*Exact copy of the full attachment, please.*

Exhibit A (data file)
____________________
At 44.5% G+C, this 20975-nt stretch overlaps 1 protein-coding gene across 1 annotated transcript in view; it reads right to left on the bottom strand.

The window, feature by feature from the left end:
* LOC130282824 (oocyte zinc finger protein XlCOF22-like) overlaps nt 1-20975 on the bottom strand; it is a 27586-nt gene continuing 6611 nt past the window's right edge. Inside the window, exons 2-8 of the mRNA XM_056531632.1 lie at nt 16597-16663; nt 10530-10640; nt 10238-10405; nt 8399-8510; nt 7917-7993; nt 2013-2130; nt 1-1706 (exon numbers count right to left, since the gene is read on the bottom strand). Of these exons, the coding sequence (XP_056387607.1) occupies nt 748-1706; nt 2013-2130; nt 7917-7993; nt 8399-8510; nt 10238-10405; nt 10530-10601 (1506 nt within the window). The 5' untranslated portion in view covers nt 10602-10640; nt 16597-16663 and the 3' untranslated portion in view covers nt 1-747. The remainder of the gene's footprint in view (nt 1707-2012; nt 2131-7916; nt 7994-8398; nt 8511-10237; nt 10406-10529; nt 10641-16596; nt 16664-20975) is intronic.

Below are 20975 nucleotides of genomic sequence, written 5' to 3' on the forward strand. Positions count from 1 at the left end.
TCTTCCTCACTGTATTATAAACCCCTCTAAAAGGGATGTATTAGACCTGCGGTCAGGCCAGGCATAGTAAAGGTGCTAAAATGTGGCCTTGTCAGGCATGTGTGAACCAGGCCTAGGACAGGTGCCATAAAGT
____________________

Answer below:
At 44.5% G+C, this 20975-nt stretch overlaps 1 protein-coding gene across 1 annotated transcript in view; it reads right to left on the bottom strand.

The window, feature by feature from the left end:
* LOC130282824 (oocyte zinc finger protein XlCOF22-like) overlaps nt 1-20975 on the bottom strand; it is a 27586-nt gene continuing 6611 nt past the window's right edge. Inside the window, exons 2-8 of the mRNA XM_056531632.1 lie at nt 16597-16663; nt 10530-10640; nt 10238-10405; nt 8399-8510; nt 7917-7993; nt 2013-2130; nt 1-1706 (exon numbers count right to left, since the gene is read on the bottom strand). Of these exons, the coding sequence (XP_056387607.1) occupies nt 748-1706; nt 2013-2130; nt 7917-7993; nt 8399-8510; nt 10238-10405; nt 10530-10601 (1506 nt within the window). The 5' untranslated portion in view covers nt 10602-10640; nt 16597-16663 and the 3' untranslated portion in view covers nt 1-747. The remainder of the gene's footprint in view (nt 1707-2012; nt 2131-7916; nt 7994-8398; nt 8511-10237; nt 10406-10529; nt 10641-16596; nt 16664-20975) is intronic.

Below are 20975 nucleotides of genomic sequence, written 5' to 3' on the forward strand. Positions count from 1 at the left end.
TCTTCCTCACTGTATTATAAACCCCTCTAAAAGGGATGTATTAGACCTGCGGTCAGGCCAGGCATAGTAAAGGTGCTAAAATGTGGCCTTGTCAGGCATGTGTGAACCAGGCCTAGGACAGGTGCCATAAAGT